This amendment proposes a small piece of machinery to which a Home Secretary, and a shadow Home Secretary--let that be emphasised--could turn for advice which the public might respect, although it may be contrary to what the tabloid newspapers advocate. That is what has been lacking. That is why we have an unbalanced system at the moment because the fourth estate is more powerful than your Lordships and the other place together on issues such as this. If we can recruit an ally by means such as this I must support that proposal whatever my Front Bench advises.
Lord Lester of Herne Hill: My Lords, I have not spoken previously upon this Bill. I rise to speak briefly in support of this amendment. I do so because during the years I worked for my noble friend Lord Jenkins of Hillhead at the Home Office I became aware of the grave limitations within the Home Office as it lacked precisely such a body. What I particularly like about this amendment is that it provides a relatively independent and dispassionate mechanism for giving authoritative
It seems to me significant that the amendment has the support of the noble and learned Lord the Lord Chief Justice and of the senior judiciary. Speaking for myself, I believe that this would enhance the intelligent development of penal policy and criminal justice policy. My noble friend Lord Jenkins of Hillhead, who is not in the Chamber at the moment, has indicated to me that, speaking as a former Home Secretary, he would have regarded a body of this kind as being quite invaluable during his stewardship. I therefore very much hope that this amendment will be carried and carried in another place too.
Lord Lane: My Lords, at the risk of repeating some of the matters which have been mentioned before, I add one or two brief words. For justice to be done in the realm of criminal penalties and trials one of the prime requirements is consistency. Over the past 10 years or more there have been wild fluctuations in political views as to how those matters should be conducted. Those fluctuations may well have been caused by too much regard being paid to that will-o'-the-wisp, public opinion. Public opinion is fostered, if not caused, by the tabloid press and that is a poor basis upon which to base matters as important as these. It seems to me, if I may say so, that the one great advantage of this amendment would be to prevent that sort of fluctuation happening in the future and to provide some consistency and some basis upon which courts can operate knowing that the whole system will not change overnight. This proposed amendment seems to me to be ideal. It certainly has no disadvantages that one can see.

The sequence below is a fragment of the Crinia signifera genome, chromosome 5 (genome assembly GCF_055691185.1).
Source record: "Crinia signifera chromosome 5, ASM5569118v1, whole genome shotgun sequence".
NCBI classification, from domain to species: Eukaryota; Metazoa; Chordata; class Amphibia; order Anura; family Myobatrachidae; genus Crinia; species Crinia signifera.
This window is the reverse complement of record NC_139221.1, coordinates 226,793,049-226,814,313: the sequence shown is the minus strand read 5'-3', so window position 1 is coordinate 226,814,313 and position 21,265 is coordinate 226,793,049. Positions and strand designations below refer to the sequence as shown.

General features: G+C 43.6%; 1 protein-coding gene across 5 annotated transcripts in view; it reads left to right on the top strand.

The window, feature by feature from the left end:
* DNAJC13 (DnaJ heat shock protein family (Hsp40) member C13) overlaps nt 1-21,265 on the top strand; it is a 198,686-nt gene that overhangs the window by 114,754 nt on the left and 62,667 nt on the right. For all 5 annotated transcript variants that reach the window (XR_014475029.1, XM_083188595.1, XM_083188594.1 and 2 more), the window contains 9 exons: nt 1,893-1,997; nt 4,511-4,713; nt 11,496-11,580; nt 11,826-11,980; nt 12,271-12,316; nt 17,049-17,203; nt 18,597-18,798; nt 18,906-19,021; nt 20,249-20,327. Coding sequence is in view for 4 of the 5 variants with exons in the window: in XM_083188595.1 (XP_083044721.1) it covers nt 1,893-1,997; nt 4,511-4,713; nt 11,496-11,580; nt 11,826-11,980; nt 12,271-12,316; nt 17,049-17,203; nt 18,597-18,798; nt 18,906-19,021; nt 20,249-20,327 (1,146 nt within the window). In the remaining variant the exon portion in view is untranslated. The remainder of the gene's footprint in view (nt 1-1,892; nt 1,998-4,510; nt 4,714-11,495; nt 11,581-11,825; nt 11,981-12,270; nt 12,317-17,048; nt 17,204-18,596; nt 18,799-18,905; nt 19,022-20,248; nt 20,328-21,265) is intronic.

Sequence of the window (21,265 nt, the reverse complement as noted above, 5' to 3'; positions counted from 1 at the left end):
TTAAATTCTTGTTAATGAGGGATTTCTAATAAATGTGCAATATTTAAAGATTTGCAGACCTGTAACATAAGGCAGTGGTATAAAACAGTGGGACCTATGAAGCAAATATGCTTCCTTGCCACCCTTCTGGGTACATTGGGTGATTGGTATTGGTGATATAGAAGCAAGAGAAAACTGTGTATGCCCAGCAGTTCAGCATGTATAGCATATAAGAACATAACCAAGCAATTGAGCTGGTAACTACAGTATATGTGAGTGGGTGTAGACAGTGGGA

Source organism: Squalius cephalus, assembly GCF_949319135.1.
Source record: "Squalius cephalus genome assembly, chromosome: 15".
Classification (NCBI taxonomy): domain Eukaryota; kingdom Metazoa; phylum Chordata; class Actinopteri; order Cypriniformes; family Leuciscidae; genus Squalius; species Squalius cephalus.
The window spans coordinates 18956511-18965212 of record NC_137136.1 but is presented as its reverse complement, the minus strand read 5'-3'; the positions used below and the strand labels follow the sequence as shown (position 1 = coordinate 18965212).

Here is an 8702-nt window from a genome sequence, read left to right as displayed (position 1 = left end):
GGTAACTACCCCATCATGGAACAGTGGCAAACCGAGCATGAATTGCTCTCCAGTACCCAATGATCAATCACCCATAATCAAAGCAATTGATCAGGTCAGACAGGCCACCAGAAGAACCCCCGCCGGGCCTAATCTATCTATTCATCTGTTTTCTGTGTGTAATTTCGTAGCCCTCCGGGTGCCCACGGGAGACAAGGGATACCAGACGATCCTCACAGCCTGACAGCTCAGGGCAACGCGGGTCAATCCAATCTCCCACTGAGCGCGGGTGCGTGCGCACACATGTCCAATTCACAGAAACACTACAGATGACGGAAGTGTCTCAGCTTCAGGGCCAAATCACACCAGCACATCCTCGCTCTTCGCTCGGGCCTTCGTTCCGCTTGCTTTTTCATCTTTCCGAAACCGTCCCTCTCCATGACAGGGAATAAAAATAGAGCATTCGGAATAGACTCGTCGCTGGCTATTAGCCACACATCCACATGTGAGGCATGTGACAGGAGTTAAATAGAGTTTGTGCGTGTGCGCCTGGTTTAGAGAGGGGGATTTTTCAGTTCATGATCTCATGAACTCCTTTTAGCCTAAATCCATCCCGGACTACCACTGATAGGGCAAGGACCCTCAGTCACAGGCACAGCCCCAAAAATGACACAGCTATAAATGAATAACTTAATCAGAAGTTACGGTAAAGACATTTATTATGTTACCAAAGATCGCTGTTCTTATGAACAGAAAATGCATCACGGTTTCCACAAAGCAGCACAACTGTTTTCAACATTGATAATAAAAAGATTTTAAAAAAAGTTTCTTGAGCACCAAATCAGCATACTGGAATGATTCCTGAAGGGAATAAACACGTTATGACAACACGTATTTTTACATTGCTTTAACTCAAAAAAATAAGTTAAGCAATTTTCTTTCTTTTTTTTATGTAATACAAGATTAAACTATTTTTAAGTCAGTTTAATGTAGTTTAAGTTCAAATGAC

Lord Lowry: My Lords, we are debating a very political subject. It is one which cannot be taken out of politics. I prefer to put it in the following terms. Let us have an advisory committee which in a sense comes into politics to redress the balance because, as noble Lords have pointed out, we have this thing known as public opinion which is largely moulded by the press. It may not even reflect what people really think about subjects on which perhaps they are not particularly well informed but on which they have, or are easily made to form, strong views.
The noble Earl, Lord Longford, is legendary for his humanity. I thought that he advanced the clinching argument from a government point of view, no matter which government are in power. On this occasion he has been humane to the Home Secretary because he pointed out the enormous advantage it is to a man otherwise of the most humane and, may I say, sensible outlook when he is faced with the kind of situation which the noble Lord, Lord Elton, described so graphically to have this advisory committee. There are other committees. My noble and learned friend Lord Ackner and the noble Lord, Lord Hurd, have analysed the relative unsuitability of those committees to achieve the object which your Lordships are considering. Therefore I shall not go into further detail on that point.
The advisory committee which is proposed will give so much better support and provide so much better protection--if I may use that word--to a conscientious Home Secretary than any or all of the committees which we have heard mentioned. For that reason, as well as those which have been advanced already, I strongly support the amendment. With respect, I strongly commend it to the Government.
Back to Table of Contents
Lords Hansard Home Page